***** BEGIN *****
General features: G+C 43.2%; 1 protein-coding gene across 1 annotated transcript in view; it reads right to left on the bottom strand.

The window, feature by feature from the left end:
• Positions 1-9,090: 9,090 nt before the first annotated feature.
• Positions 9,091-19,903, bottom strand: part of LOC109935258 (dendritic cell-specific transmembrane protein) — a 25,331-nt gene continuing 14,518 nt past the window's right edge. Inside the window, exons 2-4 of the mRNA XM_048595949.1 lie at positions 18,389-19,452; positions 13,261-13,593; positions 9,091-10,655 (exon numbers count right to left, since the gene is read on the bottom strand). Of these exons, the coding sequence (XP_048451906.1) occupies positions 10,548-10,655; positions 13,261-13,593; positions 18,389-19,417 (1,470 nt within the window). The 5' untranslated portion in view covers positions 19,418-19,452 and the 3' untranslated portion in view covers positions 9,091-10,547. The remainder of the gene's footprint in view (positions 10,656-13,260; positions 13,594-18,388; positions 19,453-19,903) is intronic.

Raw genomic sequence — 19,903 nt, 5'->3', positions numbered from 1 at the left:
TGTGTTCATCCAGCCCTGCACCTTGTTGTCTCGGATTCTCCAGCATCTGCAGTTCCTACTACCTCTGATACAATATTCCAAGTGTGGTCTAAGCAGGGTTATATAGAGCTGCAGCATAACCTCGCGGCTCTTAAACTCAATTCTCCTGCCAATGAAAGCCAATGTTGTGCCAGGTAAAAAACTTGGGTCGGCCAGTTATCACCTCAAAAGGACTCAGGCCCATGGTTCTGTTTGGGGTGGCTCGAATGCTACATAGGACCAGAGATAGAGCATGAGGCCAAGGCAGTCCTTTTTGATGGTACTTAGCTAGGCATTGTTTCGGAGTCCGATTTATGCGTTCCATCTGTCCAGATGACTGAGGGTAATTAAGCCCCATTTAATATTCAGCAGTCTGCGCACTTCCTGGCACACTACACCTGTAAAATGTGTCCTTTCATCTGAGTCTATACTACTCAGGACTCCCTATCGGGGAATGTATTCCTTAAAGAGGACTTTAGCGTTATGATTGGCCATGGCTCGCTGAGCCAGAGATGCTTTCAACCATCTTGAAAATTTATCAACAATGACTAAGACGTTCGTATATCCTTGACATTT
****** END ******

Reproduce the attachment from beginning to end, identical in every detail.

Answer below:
General features: G+C 43.2%; 1 protein-coding gene across 1 annotated transcript in view; it reads right to left on the bottom strand.

The window, feature by feature from the left end:
• Positions 1-9,090: 9,090 nt before the first annotated feature.
• Positions 9,091-19,903, bottom strand: part of LOC109935258 (dendritic cell-specific transmembrane protein) — a 25,331-nt gene continuing 14,518 nt past the window's right edge. Inside the window, exons 2-4 of the mRNA XM_048595949.1 lie at positions 18,389-19,452; positions 13,261-13,593; positions 9,091-10,655 (exon numbers count right to left, since the gene is read on the bottom strand). Of these exons, the coding sequence (XP_048451906.1) occupies positions 10,548-10,655; positions 13,261-13,593; positions 18,389-19,417 (1,470 nt within the window). The 5' untranslated portion in view covers positions 19,418-19,452 and the 3' untranslated portion in view covers positions 9,091-10,547. The remainder of the gene's footprint in view (positions 10,656-13,260; positions 13,594-18,388; positions 19,453-19,903) is intronic.

Raw genomic sequence — 19,903 nt, 5'->3', positions numbered from 1 at the left:
TGTGTTCATCCAGCCCTGCACCTTGTTGTCTCGGATTCTCCAGCATCTGCAGTTCCTACTACCTCTGATACAATATTCCAAGTGTGGTCTAAGCAGGGTTATATAGAGCTGCAGCATAACCTCGCGGCTCTTAAACTCAATTCTCCTGCCAATGAAAGCCAATGTTGTGCCAGGTAAAAAACTTGGGTCGGCCAGTTATCACCTCAAAAGGACTCAGGCCCATGGTTCTGTTTGGGGTGGCTCGAATGCTACATAGGACCAGAGATAGAGCATGAGGCCAAGGCAGTCCTTTTTGATGGTACTTAGCTAGGCATTGTTTCGGAGTCCGATTTATGCGTTCCATCTGTCCAGATGACTGAGGGTAATTAAGCCCCATTTAATATTCAGCAGTCTGCGCACTTCCTGGCACACTACACCTGTAAAATGTGTCCTTTCATCTGAGTCTATACTACTCAGGACTCCCTATCGGGGAATGTATTCCTTAAAGAGGACTTTAGCGTTATGATTGGCCATGGCTCGCTGAGCCAGAGATGCTTTCAACCATCTTGAAAATTTATCAACAATGACTAAGACGTTCGTATATCCTTGACATTT